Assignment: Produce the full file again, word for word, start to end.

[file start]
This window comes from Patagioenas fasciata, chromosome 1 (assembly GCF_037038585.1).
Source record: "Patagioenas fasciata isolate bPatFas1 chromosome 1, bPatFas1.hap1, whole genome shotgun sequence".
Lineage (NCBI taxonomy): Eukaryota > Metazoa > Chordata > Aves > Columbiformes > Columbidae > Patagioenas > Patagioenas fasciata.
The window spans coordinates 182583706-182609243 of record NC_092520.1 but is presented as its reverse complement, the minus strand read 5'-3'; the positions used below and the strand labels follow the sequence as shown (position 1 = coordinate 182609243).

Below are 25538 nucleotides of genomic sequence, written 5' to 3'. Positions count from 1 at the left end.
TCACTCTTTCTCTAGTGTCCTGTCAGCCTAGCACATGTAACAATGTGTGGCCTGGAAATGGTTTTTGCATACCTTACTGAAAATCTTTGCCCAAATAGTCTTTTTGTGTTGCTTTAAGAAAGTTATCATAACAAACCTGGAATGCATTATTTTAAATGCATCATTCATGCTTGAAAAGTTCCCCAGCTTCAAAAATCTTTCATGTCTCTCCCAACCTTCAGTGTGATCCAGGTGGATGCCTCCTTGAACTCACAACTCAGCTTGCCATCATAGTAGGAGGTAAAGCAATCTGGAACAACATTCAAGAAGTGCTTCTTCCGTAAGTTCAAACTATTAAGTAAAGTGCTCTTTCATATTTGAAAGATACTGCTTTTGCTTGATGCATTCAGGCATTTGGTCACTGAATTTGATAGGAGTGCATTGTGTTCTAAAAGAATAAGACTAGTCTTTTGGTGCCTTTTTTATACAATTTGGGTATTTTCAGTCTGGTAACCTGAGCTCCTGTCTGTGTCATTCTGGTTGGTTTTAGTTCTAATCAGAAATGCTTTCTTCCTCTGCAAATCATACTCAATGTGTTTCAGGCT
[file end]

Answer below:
This window comes from Patagioenas fasciata, chromosome 1 (assembly GCF_037038585.1).
Source record: "Patagioenas fasciata isolate bPatFas1 chromosome 1, bPatFas1.hap1, whole genome shotgun sequence".
Lineage (NCBI taxonomy): Eukaryota > Metazoa > Chordata > Aves > Columbiformes > Columbidae > Patagioenas > Patagioenas fasciata.
The window spans coordinates 182583706-182609243 of record NC_092520.1 but is presented as its reverse complement, the minus strand read 5'-3'; the positions used below and the strand labels follow the sequence as shown (position 1 = coordinate 182609243).

Below are 25538 nucleotides of genomic sequence, written 5' to 3'. Positions count from 1 at the left end.
TCACTCTTTCTCTAGTGTCCTGTCAGCCTAGCACATGTAACAATGTGTGGCCTGGAAATGGTTTTTGCATACCTTACTGAAAATCTTTGCCCAAATAGTCTTTTTGTGTTGCTTTAAGAAAGTTATCATAACAAACCTGGAATGCATTATTTTAAATGCATCATTCATGCTTGAAAAGTTCCCCAGCTTCAAAAATCTTTCATGTCTCTCCCAACCTTCAGTGTGATCCAGGTGGATGCCTCCTTGAACTCACAACTCAGCTTGCCATCATAGTAGGAGGTAAAGCAATCTGGAACAACATTCAAGAAGTGCTTCTTCCGTAAGTTCAAACTATTAAGTAAAGTGCTCTTTCATATTTGAAAGATACTGCTTTTGCTTGATGCATTCAGGCATTTGGTCACTGAATTTGATAGGAGTGCATTGTGTTCTAAAAGAATAAGACTAGTCTTTTGGTGCCTTTTTTATACAATTTGGGTATTTTCAGTCTGGTAACCTGAGCTCCTGTCTGTGTCATTCTGGTTGGTTTTAGTTCTAATCAGAAATGCTTTCTTCCTCTGCAAATCATACTCAATGTGTTTCAGGCT